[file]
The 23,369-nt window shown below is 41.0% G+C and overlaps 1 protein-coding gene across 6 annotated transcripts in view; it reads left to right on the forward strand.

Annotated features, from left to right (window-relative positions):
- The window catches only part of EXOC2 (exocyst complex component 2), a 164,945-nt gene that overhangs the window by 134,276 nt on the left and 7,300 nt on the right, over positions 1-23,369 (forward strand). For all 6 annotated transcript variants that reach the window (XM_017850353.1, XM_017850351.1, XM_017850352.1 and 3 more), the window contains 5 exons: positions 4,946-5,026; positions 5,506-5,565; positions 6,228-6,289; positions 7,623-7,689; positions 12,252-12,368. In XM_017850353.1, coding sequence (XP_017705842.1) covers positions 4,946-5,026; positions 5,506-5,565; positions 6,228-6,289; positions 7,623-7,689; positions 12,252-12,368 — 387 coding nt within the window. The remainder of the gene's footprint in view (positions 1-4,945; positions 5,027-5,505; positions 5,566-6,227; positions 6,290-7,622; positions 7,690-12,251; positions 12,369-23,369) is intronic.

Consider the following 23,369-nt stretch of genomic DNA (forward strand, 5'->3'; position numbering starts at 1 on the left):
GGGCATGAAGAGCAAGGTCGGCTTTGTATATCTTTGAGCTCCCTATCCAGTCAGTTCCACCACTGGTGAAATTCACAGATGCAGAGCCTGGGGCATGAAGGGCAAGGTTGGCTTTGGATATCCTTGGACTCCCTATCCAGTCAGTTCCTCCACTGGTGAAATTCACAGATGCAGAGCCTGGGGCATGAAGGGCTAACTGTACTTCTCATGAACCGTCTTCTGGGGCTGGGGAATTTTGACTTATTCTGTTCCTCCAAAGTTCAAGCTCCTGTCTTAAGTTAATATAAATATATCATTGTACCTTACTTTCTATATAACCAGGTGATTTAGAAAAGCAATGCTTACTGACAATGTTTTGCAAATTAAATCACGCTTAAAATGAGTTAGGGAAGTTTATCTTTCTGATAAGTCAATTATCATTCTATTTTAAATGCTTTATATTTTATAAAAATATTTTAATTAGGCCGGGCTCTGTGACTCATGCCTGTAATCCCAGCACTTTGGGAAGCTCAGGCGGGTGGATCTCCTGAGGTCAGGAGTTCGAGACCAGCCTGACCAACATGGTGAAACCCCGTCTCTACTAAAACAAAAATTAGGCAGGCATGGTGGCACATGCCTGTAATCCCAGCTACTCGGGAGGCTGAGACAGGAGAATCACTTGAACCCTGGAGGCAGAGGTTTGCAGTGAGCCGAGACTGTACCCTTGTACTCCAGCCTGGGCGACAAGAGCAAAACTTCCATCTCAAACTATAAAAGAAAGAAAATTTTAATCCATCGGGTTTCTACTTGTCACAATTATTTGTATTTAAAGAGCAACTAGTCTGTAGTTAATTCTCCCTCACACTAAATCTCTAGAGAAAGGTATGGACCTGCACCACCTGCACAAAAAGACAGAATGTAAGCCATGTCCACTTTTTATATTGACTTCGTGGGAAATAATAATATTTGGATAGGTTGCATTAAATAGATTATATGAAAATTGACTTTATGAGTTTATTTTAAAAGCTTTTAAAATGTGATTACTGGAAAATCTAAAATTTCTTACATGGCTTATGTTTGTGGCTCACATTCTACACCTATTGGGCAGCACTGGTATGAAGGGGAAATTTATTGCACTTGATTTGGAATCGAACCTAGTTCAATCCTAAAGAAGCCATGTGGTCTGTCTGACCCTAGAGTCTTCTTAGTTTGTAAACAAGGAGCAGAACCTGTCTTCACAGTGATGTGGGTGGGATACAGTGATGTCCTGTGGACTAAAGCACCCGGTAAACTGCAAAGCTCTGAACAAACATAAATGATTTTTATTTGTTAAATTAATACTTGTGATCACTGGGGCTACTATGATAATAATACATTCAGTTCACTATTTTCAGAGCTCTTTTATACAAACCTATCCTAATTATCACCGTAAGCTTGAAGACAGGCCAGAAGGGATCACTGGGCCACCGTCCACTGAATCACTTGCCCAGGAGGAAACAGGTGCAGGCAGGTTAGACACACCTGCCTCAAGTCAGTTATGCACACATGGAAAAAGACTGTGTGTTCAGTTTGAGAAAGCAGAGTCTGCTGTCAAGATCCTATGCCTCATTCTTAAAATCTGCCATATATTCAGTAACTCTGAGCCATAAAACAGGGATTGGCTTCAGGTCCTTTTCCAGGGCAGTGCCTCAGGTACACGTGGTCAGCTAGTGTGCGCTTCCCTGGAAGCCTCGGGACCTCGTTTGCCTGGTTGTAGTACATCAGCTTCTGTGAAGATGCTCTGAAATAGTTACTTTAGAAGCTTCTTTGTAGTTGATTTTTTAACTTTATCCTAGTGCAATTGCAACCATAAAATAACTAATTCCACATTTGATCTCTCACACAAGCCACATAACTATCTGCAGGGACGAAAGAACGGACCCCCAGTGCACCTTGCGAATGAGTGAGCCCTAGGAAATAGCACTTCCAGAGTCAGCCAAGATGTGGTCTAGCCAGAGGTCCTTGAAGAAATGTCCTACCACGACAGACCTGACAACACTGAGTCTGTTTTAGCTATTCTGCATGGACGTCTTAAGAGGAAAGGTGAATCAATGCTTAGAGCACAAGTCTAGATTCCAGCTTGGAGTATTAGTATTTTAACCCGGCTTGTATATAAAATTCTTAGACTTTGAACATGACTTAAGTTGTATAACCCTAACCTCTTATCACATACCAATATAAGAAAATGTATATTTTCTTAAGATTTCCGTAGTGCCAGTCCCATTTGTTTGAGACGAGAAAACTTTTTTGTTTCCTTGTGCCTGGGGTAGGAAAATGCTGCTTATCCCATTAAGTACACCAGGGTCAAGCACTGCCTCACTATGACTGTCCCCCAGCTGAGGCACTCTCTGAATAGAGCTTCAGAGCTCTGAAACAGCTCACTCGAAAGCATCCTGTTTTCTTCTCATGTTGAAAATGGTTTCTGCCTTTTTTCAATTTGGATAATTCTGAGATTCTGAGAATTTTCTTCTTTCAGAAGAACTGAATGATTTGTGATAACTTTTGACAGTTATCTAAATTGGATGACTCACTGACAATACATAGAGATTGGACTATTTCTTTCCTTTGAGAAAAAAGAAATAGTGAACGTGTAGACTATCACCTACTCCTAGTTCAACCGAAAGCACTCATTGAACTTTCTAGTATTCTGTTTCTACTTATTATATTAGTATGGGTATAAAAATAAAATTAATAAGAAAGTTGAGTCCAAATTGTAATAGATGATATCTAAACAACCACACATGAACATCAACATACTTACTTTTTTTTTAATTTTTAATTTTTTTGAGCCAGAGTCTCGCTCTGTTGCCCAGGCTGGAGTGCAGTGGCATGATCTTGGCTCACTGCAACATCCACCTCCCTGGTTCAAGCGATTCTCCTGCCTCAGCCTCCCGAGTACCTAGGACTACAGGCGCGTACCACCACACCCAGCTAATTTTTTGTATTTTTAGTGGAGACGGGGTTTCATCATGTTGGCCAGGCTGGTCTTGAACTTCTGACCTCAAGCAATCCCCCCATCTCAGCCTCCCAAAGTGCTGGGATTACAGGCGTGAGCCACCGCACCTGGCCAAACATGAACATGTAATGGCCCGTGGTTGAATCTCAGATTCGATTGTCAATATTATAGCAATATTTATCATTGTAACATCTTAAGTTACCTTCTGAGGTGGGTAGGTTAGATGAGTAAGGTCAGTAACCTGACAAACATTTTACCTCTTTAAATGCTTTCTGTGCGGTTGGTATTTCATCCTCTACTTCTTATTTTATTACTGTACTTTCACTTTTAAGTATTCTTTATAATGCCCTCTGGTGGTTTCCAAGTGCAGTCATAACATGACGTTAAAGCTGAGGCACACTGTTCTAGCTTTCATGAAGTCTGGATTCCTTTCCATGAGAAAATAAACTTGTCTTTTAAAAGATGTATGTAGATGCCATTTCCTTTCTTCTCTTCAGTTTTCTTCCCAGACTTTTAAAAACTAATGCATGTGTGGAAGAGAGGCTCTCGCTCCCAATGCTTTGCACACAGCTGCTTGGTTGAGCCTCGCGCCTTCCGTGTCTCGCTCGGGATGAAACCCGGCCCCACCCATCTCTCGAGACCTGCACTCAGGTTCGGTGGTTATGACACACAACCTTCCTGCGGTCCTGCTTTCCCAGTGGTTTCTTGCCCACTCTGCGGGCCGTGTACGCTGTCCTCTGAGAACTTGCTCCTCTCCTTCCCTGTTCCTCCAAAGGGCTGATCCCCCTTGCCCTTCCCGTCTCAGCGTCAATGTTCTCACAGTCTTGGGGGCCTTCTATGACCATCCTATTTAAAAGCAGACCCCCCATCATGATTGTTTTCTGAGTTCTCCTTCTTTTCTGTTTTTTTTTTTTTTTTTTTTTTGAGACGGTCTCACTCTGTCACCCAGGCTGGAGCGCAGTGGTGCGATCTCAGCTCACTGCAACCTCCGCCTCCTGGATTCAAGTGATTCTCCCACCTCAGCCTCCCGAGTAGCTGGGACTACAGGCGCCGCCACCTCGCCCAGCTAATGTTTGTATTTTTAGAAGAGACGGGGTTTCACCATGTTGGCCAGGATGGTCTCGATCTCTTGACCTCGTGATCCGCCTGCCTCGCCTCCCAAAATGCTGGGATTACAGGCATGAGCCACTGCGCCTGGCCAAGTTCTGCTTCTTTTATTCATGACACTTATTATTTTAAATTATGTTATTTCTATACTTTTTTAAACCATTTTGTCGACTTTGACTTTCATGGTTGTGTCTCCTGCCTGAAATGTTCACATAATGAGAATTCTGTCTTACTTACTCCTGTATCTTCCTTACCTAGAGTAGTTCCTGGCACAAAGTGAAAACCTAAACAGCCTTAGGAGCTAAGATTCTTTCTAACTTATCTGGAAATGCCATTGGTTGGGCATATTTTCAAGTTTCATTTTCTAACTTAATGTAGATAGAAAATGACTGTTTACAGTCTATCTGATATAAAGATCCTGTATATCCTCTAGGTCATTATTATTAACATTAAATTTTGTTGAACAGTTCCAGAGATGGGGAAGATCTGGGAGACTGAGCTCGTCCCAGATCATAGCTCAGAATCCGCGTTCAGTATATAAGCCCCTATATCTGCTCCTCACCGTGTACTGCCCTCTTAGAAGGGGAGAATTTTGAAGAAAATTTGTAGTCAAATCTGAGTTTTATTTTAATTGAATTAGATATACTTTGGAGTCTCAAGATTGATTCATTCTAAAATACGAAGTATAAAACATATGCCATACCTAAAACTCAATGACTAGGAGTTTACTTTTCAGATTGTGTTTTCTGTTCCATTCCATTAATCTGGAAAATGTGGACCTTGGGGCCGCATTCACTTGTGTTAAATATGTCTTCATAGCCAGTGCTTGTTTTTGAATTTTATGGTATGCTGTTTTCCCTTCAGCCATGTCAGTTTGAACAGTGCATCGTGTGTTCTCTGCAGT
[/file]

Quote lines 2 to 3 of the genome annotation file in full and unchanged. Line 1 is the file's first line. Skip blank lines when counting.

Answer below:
Annotated features, from left to right (window-relative positions):
- The window catches only part of EXOC2 (exocyst complex component 2), a 164,945-nt gene that overhangs the window by 134,276 nt on the left and 7,300 nt on the right, over positions 1-23,369 (forward strand). For all 6 annotated transcript variants that reach the window (XM_017850353.1, XM_017850351.1, XM_017850352.1 and 3 more), the window contains 5 exons: positions 4,946-5,026; positions 5,506-5,565; positions 6,228-6,289; positions 7,623-7,689; positions 12,252-12,368. In XM_017850353.1, coding sequence (XP_017705842.1) covers positions 4,946-5,026; positions 5,506-5,565; positions 6,228-6,289; positions 7,623-7,689; positions 12,252-12,368 — 387 coding nt within the window. The remainder of the gene's footprint in view (positions 1-4,945; positions 5,027-5,505; positions 5,566-6,227; positions 6,290-7,622; positions 7,690-12,251; positions 12,369-23,369) is intronic.